During the period of 1942-46, the personnel assigned to the Neuropsychiatry Consultants Division, SGO, were as follows:



Lt. Col. (later Col.) Patrick S. Madigan

21 Feb.-15 Aug. 1942

Col. Roy D. Halloran

17 Aug. 1942-10 Nov. 1943

Lt. Col. Malcolm J. Farrell1

10 Nov. -12 Dec. 1943

Lt. Col. (later Brig. Gen.) William C. Menninger

Dec. 1943-26 June 1946

Assistant Director:

Lt. Col. Malcolm J. Farrell

10 Apr. 1942-15 June 1945

Col. S. Alan Challman

8 Sept.-7 Oct. 1945

Lt. Col. Norman Q. Brill

Oct. 1945-15 Mar. 1946

Chief, Mental Hygiene Branch:

Capt. (later Maj.) John W. Appel

1 Jan. 1944-3 June 1946

Chief, Neurology Branch:

Maj. (later Lt. Col.) William H. Everts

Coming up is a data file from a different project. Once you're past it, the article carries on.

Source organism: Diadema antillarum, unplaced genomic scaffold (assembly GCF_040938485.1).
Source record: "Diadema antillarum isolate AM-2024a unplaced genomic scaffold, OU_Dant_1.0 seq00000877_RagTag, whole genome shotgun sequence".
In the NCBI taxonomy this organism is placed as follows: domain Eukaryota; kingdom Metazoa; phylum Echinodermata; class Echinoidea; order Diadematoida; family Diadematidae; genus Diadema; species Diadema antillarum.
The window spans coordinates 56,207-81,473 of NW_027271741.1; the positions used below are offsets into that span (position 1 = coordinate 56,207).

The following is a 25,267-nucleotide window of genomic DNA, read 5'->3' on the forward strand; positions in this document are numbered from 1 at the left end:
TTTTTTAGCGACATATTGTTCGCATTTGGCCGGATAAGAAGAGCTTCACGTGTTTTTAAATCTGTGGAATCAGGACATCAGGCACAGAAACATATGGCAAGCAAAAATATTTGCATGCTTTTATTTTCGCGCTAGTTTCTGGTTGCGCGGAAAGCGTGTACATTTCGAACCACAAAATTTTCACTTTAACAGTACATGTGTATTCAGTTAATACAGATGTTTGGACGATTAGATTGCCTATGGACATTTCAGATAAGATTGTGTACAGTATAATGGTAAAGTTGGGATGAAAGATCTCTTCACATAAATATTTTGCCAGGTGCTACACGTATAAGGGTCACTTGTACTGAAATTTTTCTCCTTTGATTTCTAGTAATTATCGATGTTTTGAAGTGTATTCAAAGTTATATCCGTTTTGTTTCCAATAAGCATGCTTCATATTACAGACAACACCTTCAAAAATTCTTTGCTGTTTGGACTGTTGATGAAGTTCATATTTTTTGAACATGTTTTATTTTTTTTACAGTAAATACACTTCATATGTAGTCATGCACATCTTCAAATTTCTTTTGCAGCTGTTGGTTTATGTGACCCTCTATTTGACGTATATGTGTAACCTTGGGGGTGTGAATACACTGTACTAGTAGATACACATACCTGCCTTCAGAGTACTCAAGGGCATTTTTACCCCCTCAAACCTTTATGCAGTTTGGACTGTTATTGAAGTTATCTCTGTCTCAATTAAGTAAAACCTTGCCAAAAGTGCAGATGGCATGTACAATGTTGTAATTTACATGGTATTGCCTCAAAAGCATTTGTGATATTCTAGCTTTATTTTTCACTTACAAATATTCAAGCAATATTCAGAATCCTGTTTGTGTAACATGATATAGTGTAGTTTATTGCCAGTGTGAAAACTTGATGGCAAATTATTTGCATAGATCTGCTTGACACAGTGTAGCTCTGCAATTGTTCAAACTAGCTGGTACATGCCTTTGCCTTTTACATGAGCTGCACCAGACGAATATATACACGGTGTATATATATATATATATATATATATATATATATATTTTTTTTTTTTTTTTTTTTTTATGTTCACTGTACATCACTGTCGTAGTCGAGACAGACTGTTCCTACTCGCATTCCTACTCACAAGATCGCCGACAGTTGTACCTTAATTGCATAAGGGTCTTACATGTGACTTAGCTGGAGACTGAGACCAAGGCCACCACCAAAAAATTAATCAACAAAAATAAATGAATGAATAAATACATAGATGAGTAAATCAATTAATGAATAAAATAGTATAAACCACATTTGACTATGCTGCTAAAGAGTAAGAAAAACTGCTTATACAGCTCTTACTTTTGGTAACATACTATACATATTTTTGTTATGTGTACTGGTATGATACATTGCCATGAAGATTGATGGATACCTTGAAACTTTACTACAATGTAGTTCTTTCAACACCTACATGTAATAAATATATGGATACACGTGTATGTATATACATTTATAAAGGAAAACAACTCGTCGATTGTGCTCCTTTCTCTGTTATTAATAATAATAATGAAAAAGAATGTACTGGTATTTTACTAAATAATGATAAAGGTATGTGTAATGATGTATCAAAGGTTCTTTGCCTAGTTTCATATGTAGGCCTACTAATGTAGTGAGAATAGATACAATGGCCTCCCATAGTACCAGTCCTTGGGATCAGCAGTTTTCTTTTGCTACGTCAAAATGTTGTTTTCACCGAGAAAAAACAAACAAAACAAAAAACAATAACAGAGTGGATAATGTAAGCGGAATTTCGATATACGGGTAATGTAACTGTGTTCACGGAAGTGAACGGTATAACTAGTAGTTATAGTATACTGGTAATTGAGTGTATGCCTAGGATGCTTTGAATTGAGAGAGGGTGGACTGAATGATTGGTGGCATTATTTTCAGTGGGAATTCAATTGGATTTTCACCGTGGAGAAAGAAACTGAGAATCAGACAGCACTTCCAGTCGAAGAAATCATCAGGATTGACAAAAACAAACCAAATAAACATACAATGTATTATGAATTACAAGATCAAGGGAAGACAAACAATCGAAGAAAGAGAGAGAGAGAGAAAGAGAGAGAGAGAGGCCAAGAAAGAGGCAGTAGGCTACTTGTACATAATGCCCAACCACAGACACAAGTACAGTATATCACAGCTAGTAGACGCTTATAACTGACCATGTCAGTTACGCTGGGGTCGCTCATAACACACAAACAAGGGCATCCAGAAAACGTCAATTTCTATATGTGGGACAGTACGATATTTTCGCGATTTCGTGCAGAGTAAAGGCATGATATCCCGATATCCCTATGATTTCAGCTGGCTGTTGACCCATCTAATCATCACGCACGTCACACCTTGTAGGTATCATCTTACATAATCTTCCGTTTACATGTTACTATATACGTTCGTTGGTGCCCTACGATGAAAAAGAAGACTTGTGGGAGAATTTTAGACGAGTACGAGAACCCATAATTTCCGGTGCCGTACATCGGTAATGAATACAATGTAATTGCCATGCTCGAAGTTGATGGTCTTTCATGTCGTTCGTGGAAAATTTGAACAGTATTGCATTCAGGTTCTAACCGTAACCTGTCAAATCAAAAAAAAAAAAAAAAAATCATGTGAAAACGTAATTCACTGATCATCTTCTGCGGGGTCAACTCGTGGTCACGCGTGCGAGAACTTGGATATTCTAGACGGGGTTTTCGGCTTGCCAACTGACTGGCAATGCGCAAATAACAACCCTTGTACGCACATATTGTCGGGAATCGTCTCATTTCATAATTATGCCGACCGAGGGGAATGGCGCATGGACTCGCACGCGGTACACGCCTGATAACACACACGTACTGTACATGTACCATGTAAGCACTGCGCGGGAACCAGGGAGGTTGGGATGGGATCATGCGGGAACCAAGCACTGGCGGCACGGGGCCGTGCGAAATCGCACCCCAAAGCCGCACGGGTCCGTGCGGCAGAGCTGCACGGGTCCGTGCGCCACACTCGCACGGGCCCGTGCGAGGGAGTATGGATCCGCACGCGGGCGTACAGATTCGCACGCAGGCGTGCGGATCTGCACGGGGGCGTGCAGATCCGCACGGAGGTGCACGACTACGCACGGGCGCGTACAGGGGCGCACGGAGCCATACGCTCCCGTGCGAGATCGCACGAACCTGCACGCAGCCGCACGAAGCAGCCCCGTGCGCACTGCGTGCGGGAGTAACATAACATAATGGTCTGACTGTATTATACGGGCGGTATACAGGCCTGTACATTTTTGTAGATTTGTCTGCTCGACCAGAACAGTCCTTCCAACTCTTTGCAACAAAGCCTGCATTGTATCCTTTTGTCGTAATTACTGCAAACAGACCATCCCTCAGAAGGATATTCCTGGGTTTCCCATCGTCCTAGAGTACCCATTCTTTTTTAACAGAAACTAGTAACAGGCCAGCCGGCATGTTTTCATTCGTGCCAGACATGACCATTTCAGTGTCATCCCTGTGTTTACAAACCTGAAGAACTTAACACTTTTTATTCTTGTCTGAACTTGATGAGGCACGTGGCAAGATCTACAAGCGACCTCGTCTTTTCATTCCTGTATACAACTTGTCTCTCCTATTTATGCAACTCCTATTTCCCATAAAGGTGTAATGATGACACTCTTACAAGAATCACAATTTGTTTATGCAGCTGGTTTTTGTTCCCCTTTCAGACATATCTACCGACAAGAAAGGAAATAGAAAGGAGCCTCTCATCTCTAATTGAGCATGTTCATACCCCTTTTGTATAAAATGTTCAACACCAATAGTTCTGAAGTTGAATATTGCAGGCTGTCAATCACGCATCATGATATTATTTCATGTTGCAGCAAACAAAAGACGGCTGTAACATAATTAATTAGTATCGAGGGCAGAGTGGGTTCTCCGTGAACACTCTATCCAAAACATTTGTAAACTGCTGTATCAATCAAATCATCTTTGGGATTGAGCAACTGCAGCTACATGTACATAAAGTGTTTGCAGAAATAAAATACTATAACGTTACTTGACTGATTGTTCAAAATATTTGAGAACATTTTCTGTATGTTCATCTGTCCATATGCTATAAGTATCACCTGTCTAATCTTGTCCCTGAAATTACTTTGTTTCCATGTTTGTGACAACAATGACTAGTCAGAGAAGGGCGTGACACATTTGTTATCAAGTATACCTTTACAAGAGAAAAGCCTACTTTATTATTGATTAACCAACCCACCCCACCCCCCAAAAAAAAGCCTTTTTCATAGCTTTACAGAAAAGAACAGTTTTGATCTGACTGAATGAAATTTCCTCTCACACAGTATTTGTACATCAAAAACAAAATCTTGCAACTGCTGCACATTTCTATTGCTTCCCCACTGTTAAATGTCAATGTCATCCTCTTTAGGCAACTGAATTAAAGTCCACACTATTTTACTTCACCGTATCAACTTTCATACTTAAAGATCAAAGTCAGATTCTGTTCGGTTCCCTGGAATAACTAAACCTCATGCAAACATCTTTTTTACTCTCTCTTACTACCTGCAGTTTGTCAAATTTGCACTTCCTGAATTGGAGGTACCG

1 Jan. 1944-6 July 1945

Maj. (later Lt. Col.) Alexander T. Ross

24 July-20 Dec. 1945

Chief, Psychiatry Branch:

Maj. (later Lt. Col.) Norman Q. Brill

13 Mar. 1944-8 Oct. 1945

Maj. Herbert S. Gaskill

9 Oct.-21 8 Oct. 1945

Chief, Psychology Branch:

Lt. Col. Morton A. Seidenfeld

7 Sept.-15 Nov. 1945

Capt. Lawrence I. O'Kelly

15 Nov. 1945-22 Feb. 1946

Chief. Psychiatric Social Work:

Maj. (later Lt. Col.) Daniel E. O'Keefe

18 June 1945-12 Feb. 1946

Other members:

Capt. (later Maj.) David W. Hilger

29 Apr. 1944-9 June 1945

Capt. (later Maj.) Ivan C. Berlien

7 Feb. 1944-5 Aug. 1945

Maj. (later Lt. Col.) Manfred S. Guttmacher

15 Sept. 1944-30 July 1945

Maj. John M. Flumerfelt

16 July 1945 4 Jan. 1946

Maj. Herbert S. Gaskill

2 June-8 Nov. 1945

Maj. (later Lt. Col.) Walter E. Barton

22 Apr.-19 Aug. 1943